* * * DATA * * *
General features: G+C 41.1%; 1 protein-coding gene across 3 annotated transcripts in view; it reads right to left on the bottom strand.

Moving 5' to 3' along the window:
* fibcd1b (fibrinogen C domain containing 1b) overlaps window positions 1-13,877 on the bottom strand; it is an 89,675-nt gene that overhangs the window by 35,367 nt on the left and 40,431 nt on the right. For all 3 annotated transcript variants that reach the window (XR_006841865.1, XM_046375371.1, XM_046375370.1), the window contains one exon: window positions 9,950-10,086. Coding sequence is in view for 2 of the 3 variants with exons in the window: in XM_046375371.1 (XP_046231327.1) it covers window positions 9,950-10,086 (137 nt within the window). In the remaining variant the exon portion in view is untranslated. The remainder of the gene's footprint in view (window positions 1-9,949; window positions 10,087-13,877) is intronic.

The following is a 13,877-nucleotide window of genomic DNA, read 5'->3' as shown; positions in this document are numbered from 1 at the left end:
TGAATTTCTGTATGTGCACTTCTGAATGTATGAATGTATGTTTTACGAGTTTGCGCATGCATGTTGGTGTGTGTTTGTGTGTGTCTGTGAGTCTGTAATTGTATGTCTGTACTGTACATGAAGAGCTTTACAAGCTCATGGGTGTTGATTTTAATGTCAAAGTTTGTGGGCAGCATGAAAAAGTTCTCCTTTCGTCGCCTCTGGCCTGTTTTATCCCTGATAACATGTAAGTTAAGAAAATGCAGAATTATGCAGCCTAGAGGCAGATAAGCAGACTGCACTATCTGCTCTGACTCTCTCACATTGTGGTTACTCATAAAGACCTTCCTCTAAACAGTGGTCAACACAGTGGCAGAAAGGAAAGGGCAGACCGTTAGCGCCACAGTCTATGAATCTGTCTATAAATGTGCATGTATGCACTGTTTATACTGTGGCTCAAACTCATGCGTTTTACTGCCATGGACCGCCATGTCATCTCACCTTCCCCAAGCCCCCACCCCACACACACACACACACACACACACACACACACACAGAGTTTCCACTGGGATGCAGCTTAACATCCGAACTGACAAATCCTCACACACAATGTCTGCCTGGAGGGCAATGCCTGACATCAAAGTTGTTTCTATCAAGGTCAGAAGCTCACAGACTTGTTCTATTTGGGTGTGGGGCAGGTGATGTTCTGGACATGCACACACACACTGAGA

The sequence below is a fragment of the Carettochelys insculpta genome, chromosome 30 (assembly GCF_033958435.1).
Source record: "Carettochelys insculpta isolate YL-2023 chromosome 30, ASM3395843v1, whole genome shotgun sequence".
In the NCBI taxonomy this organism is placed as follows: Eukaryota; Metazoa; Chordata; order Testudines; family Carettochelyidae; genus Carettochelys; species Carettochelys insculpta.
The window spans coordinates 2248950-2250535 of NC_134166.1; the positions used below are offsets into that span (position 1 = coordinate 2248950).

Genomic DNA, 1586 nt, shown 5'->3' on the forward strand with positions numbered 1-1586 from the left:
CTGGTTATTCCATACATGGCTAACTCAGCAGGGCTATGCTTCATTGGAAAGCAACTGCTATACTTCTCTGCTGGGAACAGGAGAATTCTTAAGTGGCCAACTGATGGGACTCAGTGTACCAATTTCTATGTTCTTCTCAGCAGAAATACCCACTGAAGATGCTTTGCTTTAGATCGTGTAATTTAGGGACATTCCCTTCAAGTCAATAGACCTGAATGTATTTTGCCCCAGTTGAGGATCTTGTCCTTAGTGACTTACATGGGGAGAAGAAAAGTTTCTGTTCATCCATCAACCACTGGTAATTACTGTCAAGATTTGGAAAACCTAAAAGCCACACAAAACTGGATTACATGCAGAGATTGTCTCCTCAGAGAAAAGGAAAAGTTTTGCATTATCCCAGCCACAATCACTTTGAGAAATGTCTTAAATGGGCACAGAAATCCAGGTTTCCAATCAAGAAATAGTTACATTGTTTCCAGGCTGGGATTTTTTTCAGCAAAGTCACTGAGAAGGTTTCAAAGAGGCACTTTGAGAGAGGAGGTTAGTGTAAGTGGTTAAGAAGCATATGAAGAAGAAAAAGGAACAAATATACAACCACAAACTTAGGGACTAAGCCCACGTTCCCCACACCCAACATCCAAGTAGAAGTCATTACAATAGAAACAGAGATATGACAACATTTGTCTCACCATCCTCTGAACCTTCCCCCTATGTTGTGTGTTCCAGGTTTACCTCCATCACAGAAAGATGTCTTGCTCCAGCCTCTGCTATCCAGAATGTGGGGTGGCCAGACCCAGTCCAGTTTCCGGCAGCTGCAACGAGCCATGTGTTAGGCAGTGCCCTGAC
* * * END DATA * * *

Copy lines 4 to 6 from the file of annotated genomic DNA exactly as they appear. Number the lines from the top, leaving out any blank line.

The following is a 13,877-nucleotide window of genomic DNA, read 5'->3' as shown; positions in this document are numbered from 1 at the left end:
TGAATTTCTGTATGTGCACTTCTGAATGTATGAATGTATGTTTTACGAGTTTGCGCATGCATGTTGGTGTGTGTTTGTGTGTGTCTGTGAGTCTGTAATTGTATGTCTGTACTGTACATGAAGAGCTTTACAAGCTCATGGGTGTTGATTTTAATGTCAAAGTTTGTGGGCAGCATGAAAAAGTTCTCCTTTCGTCGCCTCTGGCCTGTTTTATCCCTGATAACATGTAAGTTAAGAAAATGCAGAATTATGCAGCCTAGAGGCAGATAAGCAGACTGCACTATCTGCTCTGACTCTCTCACATTGTGGTTACTCATAAAGACCTTCCTCTAAACAGTGGTCAACACAGTGGCAGAAAGGAAAGGGCAGACCGTTAGCGCCACAGTCTATGAATCTGTCTATAAATGTGCATGTATGCACTGTTTATACTGTGGCTCAAACTCATGCGTTTTACTGCCATGGACCGCCATGTCATCTCACCTTCCCCAAGCCCCCACCCCACACACACACACACACACACACACACACACACACAGAGTTTCCACTGGGATGCAGCTTAACATCCGAACTGACAAATCCTCACACACAATGTCTGCCTGGAGGGCAATGCCTGACATCAAAGTTGTTTCTATCAAGGTCAGAAGCTCACAGACTTGTTCTATTTGGGTGTGGGGCAGGTGATGTTCTGGACATGCACACACACACTGAGA

The sequence below is a fragment of the Carettochelys insculpta genome, chromosome 30 (assembly GCF_033958435.1).